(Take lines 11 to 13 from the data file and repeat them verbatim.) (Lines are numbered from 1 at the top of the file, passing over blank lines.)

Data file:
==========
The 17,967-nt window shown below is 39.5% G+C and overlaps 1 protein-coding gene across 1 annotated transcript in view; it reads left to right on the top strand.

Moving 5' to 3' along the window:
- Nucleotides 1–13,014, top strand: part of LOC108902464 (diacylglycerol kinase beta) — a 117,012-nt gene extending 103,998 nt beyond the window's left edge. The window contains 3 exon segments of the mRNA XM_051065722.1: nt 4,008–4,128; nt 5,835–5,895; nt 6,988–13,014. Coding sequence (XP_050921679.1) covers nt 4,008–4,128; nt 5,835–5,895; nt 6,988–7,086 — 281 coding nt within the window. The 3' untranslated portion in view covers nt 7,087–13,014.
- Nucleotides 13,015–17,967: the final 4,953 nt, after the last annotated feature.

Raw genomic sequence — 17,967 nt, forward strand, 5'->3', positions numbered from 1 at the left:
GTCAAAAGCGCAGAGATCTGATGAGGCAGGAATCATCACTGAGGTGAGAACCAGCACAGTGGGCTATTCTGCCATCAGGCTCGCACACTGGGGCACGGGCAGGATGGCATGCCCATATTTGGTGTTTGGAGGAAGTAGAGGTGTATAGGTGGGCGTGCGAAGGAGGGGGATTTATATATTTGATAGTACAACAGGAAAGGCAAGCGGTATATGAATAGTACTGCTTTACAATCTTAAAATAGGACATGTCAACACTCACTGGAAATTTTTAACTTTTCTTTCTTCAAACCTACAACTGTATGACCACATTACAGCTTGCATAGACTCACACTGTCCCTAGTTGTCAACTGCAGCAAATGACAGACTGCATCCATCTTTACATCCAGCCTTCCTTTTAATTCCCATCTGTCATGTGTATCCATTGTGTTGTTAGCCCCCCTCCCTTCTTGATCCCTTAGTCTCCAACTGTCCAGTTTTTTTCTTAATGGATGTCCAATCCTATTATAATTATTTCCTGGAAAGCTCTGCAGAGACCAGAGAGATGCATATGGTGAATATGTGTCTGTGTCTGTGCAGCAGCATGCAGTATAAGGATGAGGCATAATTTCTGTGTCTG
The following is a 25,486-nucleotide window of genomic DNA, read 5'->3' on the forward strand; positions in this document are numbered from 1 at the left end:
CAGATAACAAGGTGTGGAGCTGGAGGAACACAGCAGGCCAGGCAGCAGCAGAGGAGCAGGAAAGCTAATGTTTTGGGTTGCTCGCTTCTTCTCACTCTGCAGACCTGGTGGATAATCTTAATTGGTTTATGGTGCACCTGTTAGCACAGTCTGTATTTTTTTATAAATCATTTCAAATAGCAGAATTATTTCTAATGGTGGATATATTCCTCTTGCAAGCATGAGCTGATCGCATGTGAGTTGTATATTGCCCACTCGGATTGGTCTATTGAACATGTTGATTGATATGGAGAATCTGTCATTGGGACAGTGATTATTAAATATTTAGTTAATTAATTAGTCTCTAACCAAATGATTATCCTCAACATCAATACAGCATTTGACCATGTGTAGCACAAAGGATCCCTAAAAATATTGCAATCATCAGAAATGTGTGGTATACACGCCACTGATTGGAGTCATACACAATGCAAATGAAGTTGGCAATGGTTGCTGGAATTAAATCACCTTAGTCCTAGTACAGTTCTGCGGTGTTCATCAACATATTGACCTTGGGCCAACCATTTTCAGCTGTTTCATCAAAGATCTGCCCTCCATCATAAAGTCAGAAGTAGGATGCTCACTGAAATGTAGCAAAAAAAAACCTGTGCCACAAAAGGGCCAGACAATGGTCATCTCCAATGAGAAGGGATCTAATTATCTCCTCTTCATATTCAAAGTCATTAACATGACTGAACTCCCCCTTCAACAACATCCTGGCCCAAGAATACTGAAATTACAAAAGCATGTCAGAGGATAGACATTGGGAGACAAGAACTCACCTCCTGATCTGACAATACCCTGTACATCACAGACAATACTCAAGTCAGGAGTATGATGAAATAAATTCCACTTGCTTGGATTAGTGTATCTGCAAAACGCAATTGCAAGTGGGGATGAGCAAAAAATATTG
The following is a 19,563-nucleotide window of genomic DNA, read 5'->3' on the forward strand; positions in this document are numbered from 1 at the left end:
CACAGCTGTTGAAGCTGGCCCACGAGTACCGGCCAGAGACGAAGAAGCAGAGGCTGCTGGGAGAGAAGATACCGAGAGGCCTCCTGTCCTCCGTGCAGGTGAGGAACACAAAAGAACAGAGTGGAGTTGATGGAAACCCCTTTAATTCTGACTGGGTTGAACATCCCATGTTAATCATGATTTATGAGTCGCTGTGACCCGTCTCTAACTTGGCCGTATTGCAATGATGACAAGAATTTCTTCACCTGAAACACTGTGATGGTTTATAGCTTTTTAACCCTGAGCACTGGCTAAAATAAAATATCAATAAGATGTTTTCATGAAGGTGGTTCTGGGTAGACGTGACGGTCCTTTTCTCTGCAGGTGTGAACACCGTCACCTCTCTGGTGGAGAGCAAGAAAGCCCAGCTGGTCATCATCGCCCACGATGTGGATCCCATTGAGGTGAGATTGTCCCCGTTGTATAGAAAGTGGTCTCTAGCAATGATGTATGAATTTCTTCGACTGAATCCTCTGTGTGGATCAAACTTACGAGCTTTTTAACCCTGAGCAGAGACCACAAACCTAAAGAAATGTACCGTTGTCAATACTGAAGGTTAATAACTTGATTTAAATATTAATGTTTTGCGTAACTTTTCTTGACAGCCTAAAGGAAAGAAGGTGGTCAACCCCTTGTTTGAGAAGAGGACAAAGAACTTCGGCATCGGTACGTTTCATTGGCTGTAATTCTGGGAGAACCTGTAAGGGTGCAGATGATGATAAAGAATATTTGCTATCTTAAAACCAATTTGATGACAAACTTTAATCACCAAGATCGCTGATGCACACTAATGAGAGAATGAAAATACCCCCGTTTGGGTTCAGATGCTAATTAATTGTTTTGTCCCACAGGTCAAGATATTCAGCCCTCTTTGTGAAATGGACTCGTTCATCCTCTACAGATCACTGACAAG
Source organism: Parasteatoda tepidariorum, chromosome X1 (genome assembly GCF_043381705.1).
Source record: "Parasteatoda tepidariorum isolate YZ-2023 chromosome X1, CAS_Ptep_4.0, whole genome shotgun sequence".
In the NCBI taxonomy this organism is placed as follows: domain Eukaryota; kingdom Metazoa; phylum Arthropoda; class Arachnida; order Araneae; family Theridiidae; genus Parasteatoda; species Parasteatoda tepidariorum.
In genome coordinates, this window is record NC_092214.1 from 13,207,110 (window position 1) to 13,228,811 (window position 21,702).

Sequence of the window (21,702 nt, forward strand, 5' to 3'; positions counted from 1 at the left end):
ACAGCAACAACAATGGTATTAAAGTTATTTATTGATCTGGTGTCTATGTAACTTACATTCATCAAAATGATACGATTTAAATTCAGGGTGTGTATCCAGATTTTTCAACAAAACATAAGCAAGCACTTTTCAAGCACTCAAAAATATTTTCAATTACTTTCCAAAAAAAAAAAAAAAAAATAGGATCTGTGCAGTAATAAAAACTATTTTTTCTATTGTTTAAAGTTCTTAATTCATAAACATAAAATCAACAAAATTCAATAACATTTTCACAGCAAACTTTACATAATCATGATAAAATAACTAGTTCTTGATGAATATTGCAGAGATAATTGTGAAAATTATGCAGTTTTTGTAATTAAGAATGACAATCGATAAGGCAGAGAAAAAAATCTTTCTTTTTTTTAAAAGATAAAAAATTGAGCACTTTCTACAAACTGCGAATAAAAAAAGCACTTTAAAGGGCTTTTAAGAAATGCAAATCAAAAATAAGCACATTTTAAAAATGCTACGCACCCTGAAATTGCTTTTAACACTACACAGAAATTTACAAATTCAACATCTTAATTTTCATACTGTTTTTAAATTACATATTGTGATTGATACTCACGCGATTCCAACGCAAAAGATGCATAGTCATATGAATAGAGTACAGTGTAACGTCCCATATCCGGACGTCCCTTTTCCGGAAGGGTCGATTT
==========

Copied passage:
Source organism: Parasteatoda tepidariorum, chromosome X1 (genome assembly GCF_043381705.1).
Source record: "Parasteatoda tepidariorum isolate YZ-2023 chromosome X1, CAS_Ptep_4.0, whole genome shotgun sequence".
In the NCBI taxonomy this organism is placed as follows: domain Eukaryota; kingdom Metazoa; phylum Arthropoda; class Arachnida; order Araneae; family Theridiidae; genus Parasteatoda; species Parasteatoda tepidariorum.